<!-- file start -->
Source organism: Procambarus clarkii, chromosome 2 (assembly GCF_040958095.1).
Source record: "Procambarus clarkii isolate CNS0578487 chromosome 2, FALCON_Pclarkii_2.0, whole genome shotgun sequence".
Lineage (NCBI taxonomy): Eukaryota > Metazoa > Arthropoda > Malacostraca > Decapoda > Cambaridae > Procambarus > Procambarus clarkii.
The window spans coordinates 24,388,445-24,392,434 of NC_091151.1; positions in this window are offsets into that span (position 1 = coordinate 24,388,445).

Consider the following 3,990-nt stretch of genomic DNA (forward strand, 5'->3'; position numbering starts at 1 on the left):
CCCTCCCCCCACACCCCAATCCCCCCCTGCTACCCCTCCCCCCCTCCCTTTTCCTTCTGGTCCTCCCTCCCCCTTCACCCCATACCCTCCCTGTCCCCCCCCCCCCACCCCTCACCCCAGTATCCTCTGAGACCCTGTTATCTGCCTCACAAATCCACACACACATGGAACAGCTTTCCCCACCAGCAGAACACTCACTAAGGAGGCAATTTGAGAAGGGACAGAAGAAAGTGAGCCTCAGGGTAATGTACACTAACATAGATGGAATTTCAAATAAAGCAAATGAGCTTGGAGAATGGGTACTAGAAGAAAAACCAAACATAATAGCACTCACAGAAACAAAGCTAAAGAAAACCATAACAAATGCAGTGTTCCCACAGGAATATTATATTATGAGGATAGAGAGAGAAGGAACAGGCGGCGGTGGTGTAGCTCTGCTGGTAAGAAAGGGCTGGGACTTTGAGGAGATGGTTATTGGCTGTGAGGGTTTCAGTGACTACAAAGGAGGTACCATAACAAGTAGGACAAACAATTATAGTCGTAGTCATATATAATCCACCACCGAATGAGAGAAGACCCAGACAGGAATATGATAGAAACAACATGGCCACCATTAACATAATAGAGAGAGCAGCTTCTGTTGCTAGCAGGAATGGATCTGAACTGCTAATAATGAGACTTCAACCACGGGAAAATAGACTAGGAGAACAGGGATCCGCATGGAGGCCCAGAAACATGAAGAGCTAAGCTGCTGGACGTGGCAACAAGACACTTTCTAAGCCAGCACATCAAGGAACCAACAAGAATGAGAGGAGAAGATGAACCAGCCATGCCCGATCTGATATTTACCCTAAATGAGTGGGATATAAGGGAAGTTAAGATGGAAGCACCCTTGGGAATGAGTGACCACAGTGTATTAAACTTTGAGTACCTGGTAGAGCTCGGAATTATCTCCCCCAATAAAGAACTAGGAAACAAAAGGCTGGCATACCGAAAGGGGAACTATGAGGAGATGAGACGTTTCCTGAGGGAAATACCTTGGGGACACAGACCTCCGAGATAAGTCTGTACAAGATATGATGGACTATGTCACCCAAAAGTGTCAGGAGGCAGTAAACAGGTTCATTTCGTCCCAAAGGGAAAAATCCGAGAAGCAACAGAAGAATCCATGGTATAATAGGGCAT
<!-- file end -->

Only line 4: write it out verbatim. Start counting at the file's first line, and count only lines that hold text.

The window spans coordinates 24,388,445-24,392,434 of NC_091151.1; positions in this window are offsets into that span (position 1 = coordinate 24,388,445).